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World War I: Oswald Boelcke

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World War I: Oswald Boelcke

Oswald Boelcke

Photograph Source: Public Domain

Oswald Boelcke - Childhood:

The fourth child of a schoolteacher, Oswald Boelcke was born May 19, 1891, in Halle, Germany. A rabid nationalist and militarist, Boelcke's father instilled these viewpoints in his sons. The family moved to Dessau when Boelcke was a young boy and he soon suffered from a severe case of whooping cough. Encouraged to participate in sports as part of his recovery, he proved a gifted athlete taking part in swimming, gymnastics, rowing, and tennis. Upon turning thirteen, he desired to pursue a military career.

Getting His Wings:

Lacking political connections, the family took the audacious step of writing directly to Kaiser Wilhelm II with the goal of seeking a military appointment for Oswald. This gamble paid dividends and he was admitted to the Cadets School. Graduating, he was assigned to Koblenz as a cadet officer in March 1911, with his full commission arriving a year later. Boelcke was first exposed to aviation while at Darmstadt and soon applied for a transfer to the Fliegertruppe. Granted, he took flight training during the summer of 1914, passing his final exam on August 15, just days after the beginning of World War I.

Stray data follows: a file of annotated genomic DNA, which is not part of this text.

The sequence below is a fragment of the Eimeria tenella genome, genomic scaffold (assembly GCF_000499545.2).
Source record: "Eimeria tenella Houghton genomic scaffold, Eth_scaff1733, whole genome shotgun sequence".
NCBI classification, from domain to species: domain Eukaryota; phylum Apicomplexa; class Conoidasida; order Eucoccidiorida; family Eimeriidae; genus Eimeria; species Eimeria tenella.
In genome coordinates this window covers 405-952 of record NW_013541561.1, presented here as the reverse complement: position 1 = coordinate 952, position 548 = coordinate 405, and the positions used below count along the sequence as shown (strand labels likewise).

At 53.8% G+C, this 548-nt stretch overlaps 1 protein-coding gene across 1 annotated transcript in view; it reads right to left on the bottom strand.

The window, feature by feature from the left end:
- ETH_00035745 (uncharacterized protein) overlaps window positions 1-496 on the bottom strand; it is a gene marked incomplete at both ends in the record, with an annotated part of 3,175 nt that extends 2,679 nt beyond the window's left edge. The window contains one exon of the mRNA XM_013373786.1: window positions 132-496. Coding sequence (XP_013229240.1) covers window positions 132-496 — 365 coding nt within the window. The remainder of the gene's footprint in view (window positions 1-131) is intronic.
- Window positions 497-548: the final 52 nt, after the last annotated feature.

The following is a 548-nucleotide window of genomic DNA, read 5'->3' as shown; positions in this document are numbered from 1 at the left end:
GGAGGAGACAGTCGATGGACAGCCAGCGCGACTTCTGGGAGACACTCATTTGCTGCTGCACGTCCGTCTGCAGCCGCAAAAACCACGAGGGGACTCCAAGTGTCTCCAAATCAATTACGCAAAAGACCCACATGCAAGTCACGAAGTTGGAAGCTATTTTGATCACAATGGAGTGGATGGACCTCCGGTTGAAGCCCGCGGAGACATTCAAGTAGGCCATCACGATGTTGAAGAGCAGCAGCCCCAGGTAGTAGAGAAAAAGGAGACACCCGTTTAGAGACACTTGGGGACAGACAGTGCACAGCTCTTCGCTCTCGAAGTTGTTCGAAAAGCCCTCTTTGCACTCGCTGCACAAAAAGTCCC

Breaking New Ground:

Immediately sent to the front, his older brother, Hauptmann Wilhelm Boelcke, secured him a position in Fliegerabteilung 13 (Aviation Section 13) so that they could serve together. A gifted observer, Wilhelm routinely flew with his younger brother. Forming a strong team, the younger Boelcke soon won an Iron Cross, Second Class for completing fifty missions. Though effective, the brothers' relationship caused issues within the section and Oswald was transferred out. After recovering from a bronchial illness, he was assigned to Fliegerabteilung 62 in April 1915.

Flying from Douai, Boelcke's new unit operated two-seat observation aircraft and was tasked with artillery spotting and reconnaissance. At the beginning of July, Boelcke was selected as one of five pilots to receive a prototype of the new Fokker E.I fighter. A revolutionary aircraft, the E.I featured a fixed Parabellum machine gun which fired through the propeller with the use of an interrupter gear. With the new aircraft entering service, Boelcke scored his first victory in a two-seater when his observer downed a British plane on July 4.

Switching to the E.I, Boelcke and Max Immelmann began attacking Allied bombers and observation aircraft. While Immelmann opened his score sheet on August 1, Boelcke had to wait until August 19 for his first individual kill. On August 28, Boelcke distinguished himself on the ground when he rescued a French boy, Albert DePlace, from drowning in a canal. Though DePlace's parents recommended him for the French Legion d'Honneur, Boelcke instead received the German life-saving badge. Returning to the skies, Boelcke and Immelmann began a scoring competition which saw them both tied with six kills by the end of the year.